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Thread: curing roe question

  1. #1

    Default curing roe question

    now that salmon is upon us, i would like to cure some roe. the recipes i am trying tell you to separate the eggs from the membrane, discarding all membrane. wow, easier said than done. anyone have any tips for this part of the process?

  2. #2
    Member northriver21's Avatar
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    Unless your curing single eggs why would they tell you do do that????

    I think what you need to do is to separate the membrane on the back side enough to get the cure in there real good. Do not damage or discard it.


    Just make sure you coat the membrane side as well as in between the clusters on the non membrane side.

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    Moderator LuJon's Avatar
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    My recommendation. Go to 3 bears and purchase 1 bottle of Pro-Cure for ~ $7.00 then follow the simplified instructions (except use 2x the amount). Done and the stuff flat out works.

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    Member Alaska Grandma's Avatar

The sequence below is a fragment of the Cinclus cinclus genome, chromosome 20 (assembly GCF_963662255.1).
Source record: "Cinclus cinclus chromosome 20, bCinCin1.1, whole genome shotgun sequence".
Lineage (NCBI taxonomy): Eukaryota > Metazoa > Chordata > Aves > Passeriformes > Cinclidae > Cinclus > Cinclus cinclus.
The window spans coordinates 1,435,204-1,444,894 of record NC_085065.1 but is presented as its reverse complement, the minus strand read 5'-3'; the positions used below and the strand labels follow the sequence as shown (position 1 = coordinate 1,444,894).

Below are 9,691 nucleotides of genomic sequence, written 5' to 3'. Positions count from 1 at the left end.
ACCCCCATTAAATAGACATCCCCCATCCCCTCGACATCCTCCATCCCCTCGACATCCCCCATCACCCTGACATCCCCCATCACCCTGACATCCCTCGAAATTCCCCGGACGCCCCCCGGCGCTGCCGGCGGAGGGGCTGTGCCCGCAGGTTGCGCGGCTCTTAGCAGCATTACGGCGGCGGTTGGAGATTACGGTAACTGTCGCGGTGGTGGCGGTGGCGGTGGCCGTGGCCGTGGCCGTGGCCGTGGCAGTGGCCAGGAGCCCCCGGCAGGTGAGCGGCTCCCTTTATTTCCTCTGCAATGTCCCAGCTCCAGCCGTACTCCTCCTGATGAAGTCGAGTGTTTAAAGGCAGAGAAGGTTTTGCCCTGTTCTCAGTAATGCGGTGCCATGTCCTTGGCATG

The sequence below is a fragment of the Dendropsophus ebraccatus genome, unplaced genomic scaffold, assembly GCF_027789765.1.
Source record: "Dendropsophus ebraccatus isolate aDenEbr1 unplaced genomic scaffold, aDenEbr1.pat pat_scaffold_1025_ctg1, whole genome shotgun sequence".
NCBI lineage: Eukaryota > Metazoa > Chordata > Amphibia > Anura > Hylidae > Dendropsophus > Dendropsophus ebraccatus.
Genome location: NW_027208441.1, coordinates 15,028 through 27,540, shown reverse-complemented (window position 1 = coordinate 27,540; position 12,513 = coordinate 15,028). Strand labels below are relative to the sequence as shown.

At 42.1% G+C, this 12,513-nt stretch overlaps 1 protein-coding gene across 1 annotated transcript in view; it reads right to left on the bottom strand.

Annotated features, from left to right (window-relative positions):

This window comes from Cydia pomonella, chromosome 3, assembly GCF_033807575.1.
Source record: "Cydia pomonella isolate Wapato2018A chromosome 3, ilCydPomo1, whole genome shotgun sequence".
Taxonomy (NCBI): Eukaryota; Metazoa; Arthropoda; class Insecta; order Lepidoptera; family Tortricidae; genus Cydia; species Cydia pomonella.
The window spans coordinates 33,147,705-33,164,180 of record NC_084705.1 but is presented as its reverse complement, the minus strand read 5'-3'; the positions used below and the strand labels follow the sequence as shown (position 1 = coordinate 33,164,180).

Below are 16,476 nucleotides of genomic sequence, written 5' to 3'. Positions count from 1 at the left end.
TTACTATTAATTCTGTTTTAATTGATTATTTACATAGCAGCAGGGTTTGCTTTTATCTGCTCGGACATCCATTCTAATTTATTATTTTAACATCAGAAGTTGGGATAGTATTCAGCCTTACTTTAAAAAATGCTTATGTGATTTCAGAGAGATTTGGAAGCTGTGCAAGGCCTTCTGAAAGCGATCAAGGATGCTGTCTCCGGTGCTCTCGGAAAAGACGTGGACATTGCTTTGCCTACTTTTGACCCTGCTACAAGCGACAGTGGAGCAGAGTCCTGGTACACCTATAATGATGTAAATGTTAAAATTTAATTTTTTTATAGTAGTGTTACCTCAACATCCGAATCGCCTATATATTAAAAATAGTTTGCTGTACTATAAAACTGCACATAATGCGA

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    Default curing salmon roe links

    Gogoalie posted about curing salmon roe last summer...here is the link

    http://forums.outdoorsdirectory.com/...ght=salmon+roe

    Here is the website that he posted that shows how to do it quick and easy. I tried the recipe and the roe came out excellent!

    http://blue_moon.typepad.com/blue_lo...09/post-6.html

    This should help!
    Grandma Lori
    If God had intended us to follow recipes,
    He wouldn't have given us grandmothers. ~Linda Henley

  5. #5

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    yeah, that thread for the blue moon recipe is the one i want to try, as the results look like what i am familiar with eating. the issue i have is getting past step two, the separating egg from membrane. absolutely not happening with the batch i tried last night, the eggs just stayed in clumps, and broke if i tried to seperate.
    lujon, what is in this miracle cure you speak of? any of the off-the-shelf curing products i have seen are mostly salt, maybe some msg or other preservatives i am not too into.

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    Moderator LuJon's Avatar
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    hmmm, I should pay more attention to what forum I am typing in....

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    Member northriver21's Avatar
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    Quote Originally Posted by LuJon View Post
    hmmm, I should pay more attention to what forum I am typing in....
    Whoa, I didnt see that coming. I guess it makes more sense now.

    Carry on...I have no experiance "curing" row for that purpose.

  8. #8

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    Quote Originally Posted by dirtysteev View Post